The rapid growth of the data available to scientists and scholars – in terms of Velocity and Variety as well as sheer Volume – is transforming research across disciplines. Increasingly these data sets are generated not just through experiments, but as a byproduct of our day-to-day digital lives. This track explores the consequences of this growth, and encourages submissions relating to two aspects in particular: firstly, the conceptual models and analytical techniques required to process data at scale; secondly, approaches approaches and tools for managing and creating these digital assets throughout their lifecycle.
3. Infrastructure for Research
(7) Networking, Security, Infrastructure & Operations
Networking and the connected e-Infrastructures are becoming ubiquitous. Ensuring the smooth operation and integrity of the services for research communities in a rapidly changing environment are key challenges. This track focuses on the current state of the art and recent advances in these areas: networking, infrastructure, operations, and security. The scope of this track includes advances in high-performance networking (software defined networks, community private networks, the IPv4 to IPv6 transition, cross-domain provisioning), the connected data and compute infrastructures (storage and compute systems architectures, improving service and site reliability, interoperability between infrastructures, data centre models), monitoring tools and metrics, service management (ITIL and SLAs), and infrastructure/systems operations and management. Also included here are issues related to the integrity, reliability, and security of services and data: developments in security middleware, operational security, security policy, federated identity management, and community management. Submissions should address solutions in at least one of these areas.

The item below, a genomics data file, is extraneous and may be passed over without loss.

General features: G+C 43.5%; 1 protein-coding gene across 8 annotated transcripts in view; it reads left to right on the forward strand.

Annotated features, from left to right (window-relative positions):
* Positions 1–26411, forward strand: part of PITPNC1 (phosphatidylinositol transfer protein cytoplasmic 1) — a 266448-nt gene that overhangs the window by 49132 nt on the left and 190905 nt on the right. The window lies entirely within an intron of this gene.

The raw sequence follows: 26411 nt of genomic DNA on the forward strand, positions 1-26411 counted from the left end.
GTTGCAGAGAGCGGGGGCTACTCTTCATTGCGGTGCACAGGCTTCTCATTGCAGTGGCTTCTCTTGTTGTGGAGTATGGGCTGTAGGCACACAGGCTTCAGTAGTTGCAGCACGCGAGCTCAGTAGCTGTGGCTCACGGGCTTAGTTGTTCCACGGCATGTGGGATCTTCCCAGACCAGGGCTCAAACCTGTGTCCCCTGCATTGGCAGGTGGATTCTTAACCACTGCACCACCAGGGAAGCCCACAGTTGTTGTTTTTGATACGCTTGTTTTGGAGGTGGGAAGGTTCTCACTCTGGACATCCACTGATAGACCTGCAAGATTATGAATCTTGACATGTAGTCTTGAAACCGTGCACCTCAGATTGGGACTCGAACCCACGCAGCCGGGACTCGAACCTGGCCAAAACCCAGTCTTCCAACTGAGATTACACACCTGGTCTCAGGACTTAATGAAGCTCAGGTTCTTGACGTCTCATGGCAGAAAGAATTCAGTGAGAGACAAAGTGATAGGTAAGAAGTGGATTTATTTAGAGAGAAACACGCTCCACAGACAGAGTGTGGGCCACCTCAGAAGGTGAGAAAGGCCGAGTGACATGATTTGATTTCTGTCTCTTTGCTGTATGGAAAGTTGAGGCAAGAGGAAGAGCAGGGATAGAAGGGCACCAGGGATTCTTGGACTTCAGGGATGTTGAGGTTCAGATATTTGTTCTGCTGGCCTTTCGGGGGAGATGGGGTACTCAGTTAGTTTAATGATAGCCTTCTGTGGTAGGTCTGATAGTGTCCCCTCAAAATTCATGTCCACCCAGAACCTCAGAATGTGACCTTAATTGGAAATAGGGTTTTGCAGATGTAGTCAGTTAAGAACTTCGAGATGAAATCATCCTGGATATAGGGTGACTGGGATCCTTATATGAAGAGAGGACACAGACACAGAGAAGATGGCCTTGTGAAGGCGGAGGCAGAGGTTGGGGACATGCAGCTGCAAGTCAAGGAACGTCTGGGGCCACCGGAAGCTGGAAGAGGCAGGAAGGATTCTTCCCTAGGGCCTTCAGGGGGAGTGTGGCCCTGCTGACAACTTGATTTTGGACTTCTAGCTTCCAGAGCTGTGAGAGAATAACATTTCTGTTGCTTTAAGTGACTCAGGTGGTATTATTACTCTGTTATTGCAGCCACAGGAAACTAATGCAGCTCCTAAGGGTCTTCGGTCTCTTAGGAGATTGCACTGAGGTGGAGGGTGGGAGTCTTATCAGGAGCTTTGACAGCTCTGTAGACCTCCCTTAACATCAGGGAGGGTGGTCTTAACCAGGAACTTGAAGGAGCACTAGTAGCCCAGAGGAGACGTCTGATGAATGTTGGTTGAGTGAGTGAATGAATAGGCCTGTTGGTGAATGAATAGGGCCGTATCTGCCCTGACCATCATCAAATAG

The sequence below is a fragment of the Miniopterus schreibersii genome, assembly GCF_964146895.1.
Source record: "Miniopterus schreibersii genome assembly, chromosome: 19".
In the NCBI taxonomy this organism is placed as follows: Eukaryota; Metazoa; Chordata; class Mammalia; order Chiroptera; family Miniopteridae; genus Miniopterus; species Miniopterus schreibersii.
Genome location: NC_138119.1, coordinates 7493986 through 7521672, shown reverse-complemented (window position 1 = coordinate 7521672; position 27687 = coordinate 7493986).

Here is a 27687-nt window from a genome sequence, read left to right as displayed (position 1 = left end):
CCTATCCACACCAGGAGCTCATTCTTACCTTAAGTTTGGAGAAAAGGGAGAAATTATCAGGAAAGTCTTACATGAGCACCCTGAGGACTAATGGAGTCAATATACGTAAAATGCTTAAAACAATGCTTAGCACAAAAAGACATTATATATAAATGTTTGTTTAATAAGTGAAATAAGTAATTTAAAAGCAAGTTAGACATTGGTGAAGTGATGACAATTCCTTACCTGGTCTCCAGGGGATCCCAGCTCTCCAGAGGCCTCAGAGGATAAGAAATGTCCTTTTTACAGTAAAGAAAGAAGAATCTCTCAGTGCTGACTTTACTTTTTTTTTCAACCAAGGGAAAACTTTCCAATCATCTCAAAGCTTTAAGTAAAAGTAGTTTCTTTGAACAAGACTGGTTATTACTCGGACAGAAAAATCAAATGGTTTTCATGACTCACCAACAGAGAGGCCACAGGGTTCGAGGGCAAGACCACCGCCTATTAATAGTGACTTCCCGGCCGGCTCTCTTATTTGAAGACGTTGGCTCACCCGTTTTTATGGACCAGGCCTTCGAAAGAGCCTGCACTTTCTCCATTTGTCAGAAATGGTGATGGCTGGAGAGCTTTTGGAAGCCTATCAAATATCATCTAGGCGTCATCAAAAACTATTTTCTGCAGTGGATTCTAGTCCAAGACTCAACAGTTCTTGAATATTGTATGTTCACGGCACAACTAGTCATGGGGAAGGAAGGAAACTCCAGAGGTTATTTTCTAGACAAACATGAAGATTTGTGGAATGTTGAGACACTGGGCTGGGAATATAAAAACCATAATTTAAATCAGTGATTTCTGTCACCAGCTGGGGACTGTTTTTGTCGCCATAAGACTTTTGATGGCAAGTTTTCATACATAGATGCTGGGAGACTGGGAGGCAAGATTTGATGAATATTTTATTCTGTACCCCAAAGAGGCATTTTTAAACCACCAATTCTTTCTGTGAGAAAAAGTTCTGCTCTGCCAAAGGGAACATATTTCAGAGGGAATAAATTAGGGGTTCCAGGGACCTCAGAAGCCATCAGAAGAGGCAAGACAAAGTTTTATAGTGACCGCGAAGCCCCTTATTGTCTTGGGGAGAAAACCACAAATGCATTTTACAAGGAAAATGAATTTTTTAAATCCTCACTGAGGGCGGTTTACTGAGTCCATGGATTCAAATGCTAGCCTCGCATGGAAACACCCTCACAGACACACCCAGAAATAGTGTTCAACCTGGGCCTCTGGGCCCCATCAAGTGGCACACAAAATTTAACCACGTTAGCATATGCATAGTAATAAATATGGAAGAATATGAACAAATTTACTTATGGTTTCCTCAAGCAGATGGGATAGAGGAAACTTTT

(8) Infrastructure Clouds and Virtualisation